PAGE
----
E Ratings update: League 2, 28 Dec 2016
Here is the latest update of the season to the E Ratings and how they predict the rest of the season will pan out. The rating system is explained here, but in a nutshell it’s based on the combined quality of chances that clubs create and allow, rather than their results.
The attack rating broadly equates to how many goals’ worth of chances a team would create against an average opponent (so higher is better), with the defence rating equivalent to the chances they’d be expected to allow (so lower is better). The overall rating is the difference between the two – effectively the average expected goal difference per match – so a positive number is good and a negative one is bad.
The graphic below lists each club in descending order of their overall E Rating and shows how this – along with their individual attack and defence ratings – has changed over the past 30 league matches. The red and green arrows indicate how the overall rankings have moved in the past month and the numbers in brackets show the ranks for each team’s attack and defence ratings.
You can see how the model assessed the latest round of matches here.
Portsmouth remain the top-ranked side and very little has changed at the top end of the ratings table; their nearest challengers Accrington and Plymouth have both seen performances drop in recent weeks.
A strong away performance from Barnet and a disappointing home display from Yeovil – who like the Bees had been on a steady upward trajectory – saw each move two places in opposite directions.
Predicting the rest of the season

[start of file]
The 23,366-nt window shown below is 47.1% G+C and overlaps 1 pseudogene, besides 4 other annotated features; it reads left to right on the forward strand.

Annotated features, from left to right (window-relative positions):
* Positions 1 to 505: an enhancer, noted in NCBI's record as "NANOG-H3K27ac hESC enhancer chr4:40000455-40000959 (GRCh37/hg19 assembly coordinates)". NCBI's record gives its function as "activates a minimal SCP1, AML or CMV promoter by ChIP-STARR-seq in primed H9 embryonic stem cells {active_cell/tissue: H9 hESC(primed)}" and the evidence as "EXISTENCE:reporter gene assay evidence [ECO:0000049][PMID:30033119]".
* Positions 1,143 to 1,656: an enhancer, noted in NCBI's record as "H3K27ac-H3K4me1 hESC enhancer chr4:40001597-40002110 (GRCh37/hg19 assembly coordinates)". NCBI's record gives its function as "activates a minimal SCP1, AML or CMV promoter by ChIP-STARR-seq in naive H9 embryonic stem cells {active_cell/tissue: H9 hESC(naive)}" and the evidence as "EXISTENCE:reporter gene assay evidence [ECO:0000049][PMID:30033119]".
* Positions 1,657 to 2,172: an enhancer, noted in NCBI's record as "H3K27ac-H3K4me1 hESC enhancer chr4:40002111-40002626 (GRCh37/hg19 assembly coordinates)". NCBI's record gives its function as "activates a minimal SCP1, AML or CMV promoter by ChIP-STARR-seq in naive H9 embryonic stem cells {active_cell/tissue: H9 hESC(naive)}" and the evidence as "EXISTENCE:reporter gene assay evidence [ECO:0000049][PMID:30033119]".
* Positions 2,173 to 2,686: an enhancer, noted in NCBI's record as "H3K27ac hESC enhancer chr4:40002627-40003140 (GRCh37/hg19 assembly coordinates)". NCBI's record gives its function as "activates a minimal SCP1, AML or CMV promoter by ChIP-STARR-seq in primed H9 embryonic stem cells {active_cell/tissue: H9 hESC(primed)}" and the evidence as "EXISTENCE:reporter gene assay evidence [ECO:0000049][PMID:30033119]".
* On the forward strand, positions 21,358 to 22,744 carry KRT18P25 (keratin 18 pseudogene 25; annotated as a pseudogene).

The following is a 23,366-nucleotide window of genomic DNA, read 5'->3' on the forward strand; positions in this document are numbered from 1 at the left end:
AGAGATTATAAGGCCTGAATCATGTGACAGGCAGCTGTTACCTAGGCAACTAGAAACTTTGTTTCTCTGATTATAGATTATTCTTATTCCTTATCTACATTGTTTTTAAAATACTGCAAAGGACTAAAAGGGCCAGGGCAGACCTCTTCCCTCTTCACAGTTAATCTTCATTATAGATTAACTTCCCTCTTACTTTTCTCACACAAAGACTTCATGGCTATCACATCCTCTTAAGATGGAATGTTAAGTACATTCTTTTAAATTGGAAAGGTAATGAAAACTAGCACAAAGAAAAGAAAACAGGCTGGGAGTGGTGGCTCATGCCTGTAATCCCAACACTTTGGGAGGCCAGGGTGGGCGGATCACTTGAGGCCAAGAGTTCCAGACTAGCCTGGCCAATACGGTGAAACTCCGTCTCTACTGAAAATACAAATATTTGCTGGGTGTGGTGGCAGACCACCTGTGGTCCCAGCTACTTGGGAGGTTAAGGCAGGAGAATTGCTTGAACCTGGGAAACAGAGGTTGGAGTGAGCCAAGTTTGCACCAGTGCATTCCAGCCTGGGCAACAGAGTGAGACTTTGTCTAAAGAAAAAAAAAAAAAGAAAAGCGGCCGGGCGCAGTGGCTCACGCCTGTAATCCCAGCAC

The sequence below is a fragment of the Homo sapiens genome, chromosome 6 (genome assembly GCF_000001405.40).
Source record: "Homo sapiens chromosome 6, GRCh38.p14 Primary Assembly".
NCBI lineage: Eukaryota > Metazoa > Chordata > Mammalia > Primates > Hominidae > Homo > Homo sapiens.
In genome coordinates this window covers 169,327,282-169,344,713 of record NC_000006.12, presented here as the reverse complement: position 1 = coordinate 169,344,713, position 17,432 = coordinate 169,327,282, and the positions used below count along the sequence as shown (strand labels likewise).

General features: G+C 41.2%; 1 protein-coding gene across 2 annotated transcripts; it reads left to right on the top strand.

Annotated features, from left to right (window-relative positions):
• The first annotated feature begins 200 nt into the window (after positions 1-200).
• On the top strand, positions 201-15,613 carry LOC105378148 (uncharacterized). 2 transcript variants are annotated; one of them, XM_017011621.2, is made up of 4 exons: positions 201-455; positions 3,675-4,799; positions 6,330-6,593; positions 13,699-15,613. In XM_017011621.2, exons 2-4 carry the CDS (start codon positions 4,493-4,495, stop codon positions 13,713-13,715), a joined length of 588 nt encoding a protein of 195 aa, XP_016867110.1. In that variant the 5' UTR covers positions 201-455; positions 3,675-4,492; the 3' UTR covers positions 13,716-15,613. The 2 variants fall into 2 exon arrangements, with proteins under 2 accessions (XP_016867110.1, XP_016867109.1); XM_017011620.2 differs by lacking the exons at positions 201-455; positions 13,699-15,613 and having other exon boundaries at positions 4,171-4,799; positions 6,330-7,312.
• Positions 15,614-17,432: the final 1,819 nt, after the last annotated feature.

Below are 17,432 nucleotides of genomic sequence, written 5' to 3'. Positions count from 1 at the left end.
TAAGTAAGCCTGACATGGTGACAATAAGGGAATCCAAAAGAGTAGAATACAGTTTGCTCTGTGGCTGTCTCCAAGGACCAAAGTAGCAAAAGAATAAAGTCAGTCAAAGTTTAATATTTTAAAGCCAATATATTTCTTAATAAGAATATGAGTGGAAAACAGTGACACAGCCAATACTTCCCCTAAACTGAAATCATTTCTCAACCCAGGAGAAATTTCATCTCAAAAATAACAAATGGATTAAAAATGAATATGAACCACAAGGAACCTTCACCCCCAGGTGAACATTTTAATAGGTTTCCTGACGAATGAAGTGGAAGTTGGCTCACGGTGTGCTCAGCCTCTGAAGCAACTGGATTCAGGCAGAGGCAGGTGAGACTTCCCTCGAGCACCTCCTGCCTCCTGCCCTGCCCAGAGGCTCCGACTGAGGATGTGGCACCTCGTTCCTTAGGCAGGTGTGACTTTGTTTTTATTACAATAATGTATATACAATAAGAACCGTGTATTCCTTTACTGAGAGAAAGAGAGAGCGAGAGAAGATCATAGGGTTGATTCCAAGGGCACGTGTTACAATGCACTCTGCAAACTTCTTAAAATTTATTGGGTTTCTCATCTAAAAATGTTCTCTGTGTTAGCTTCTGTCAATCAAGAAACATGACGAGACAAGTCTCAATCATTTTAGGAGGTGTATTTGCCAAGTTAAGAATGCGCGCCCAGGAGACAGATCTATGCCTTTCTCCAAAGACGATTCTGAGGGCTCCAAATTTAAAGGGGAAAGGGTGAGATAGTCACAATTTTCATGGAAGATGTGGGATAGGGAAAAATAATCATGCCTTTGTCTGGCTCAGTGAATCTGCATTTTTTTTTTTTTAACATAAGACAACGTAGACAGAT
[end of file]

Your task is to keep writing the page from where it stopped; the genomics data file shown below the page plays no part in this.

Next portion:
Below I’ve used each club’s current ratings and those of their remaining opponents to predict how the rest of the season could play out. Each of the remaining fixtures has been simulated thousands of times, using the current E Ratings to generate probabilities for where each club will finish.
This graphic shows the cumulative probability of where each club could end up, in descending order of average points won. You can think of the ordering of the teams down the left hand side as a “best guess” of the final league table, with the coloured bars showing the relative likelihood of each club ending up in a certain section of the table:
There are four clubs with a greater than 50% chance of automatic promotion – the current top three and Portsmouth, whose huge rating advantage is still compensating for their points deficit in the model – which keeps things interesting.
With Luton the only other club with a better than 50:50 chance of making the final top seven, the play-off race remains wide open.
Defeats for Newport and Notts County leave both with relegation probabilities of close to 50%, although with just two clubs dropping into the National League there’s plenty of time for things to change.
As the graph above only gives the latest snapshot, I wanted to show what effect the latest round of matches has had on the bigger picture. Below I’ve added a few simple graphics to show how the promotion and relegation contests have changed since the previous round of games.
First of all, let’s look at the automatic promotion race. The filled green bars are the current probabilities (and should match the greenest bars above), with the hollow bars showing how each team’s chances looked after the last previous of games.
Wins for Portsmouth and Doncaster saw their prospects improve at the expense of Plymouth and Doncaster – who both drew – and outsiders Luton who lost at home to Colchester. Blackpool’s win nudged their hopes slightly but they’ll need a few collapses from the clubs above them to gain serious ground.
Now let’s look at the relegation battle:
The aforementioned defeats for Newport and Notts County, combined with a precious win for Morecambe, saw the Shrimps’ survival prospects boosted massively. Leyton Orient’s win saw them inch away from danger at the expense of Cheltenham, whose performances continue to ebb.